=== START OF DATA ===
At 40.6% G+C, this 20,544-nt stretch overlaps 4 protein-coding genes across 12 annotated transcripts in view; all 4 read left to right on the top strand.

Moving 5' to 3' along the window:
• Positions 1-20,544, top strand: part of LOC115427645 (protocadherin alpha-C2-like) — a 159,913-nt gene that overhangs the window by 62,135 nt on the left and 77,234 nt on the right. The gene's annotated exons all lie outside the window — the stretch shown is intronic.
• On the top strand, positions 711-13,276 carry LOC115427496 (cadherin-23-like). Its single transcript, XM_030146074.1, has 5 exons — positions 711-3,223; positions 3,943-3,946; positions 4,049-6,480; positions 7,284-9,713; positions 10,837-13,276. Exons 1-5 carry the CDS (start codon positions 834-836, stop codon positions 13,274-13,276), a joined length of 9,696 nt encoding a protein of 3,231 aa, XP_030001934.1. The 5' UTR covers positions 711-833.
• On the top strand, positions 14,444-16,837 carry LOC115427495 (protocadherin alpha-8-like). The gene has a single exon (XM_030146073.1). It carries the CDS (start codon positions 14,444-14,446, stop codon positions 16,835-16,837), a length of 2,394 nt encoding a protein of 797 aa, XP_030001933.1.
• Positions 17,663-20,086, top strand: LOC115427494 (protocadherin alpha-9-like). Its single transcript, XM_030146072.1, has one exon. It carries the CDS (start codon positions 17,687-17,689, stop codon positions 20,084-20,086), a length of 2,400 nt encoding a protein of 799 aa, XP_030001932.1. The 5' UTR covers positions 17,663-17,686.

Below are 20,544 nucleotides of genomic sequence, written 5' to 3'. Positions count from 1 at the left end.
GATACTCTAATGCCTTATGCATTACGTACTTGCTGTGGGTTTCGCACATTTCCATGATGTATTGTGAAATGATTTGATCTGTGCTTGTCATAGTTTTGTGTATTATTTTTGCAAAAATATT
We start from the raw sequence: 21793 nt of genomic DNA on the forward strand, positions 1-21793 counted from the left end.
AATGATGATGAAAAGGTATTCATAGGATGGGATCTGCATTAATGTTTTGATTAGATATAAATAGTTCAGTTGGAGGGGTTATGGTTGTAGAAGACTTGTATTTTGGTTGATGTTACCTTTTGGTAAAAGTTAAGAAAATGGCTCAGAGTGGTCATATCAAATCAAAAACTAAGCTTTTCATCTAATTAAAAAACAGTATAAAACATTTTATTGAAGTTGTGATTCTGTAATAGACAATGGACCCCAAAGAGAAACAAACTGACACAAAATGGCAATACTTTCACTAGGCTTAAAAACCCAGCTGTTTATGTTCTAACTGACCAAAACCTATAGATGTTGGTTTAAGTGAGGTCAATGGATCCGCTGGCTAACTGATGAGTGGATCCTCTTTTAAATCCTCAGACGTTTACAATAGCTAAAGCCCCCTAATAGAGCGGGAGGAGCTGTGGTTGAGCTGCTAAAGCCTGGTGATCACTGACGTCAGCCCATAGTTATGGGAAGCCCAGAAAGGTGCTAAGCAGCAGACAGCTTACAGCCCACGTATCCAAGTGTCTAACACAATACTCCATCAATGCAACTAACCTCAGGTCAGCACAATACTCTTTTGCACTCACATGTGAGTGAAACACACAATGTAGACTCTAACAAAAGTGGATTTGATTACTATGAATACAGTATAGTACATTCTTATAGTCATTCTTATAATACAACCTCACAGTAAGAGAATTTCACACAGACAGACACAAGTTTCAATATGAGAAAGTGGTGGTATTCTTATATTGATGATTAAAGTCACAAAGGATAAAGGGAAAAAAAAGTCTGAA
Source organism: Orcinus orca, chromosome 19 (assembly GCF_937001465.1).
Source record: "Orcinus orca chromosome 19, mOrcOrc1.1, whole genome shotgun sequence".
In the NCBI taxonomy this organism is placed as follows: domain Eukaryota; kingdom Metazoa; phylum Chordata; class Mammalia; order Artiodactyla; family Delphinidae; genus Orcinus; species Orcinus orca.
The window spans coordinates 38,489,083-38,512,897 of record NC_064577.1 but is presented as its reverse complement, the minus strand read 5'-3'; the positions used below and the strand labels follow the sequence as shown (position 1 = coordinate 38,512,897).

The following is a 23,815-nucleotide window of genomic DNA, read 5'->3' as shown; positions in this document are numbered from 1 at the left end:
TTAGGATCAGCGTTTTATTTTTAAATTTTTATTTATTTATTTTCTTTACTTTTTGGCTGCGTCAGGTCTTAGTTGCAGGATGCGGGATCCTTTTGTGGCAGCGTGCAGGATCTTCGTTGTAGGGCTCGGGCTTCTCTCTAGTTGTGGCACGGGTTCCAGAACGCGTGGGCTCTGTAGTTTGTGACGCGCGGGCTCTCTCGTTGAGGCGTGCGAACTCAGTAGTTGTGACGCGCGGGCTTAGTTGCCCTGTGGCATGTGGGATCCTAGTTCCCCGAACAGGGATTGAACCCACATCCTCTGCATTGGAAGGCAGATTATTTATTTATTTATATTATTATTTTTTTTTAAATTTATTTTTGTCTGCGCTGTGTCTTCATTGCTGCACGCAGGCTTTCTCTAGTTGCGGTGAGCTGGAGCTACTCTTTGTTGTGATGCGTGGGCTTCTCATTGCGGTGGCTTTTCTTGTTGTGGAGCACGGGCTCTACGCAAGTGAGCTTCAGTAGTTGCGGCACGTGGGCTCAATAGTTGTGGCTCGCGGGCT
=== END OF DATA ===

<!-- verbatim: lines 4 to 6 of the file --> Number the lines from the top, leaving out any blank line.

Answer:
• On the top strand, positions 711-13,276 carry LOC115427496 (cadherin-23-like). Its single transcript, XM_030146074.1, has 5 exons — positions 711-3,223; positions 3,943-3,946; positions 4,049-6,480; positions 7,284-9,713; positions 10,837-13,276. Exons 1-5 carry the CDS (start codon positions 834-836, stop codon positions 13,274-13,276), a joined length of 9,696 nt encoding a protein of 3,231 aa, XP_030001934.1. The 5' UTR covers positions 711-833.
• On the top strand, positions 14,444-16,837 carry LOC115427495 (protocadherin alpha-8-like). The gene has a single exon (XM_030146073.1). It carries the CDS (start codon positions 14,444-14,446, stop codon positions 16,835-16,837), a length of 2,394 nt encoding a protein of 797 aa, XP_030001933.1.
• Positions 17,663-20,086, top strand: LOC115427494 (protocadherin alpha-9-like). Its single transcript, XM_030146072.1, has one exon. It carries the CDS (start codon positions 17,687-17,689, stop codon positions 20,084-20,086), a length of 2,400 nt encoding a protein of 799 aa, XP_030001932.1. The 5' UTR covers positions 17,663-17,686.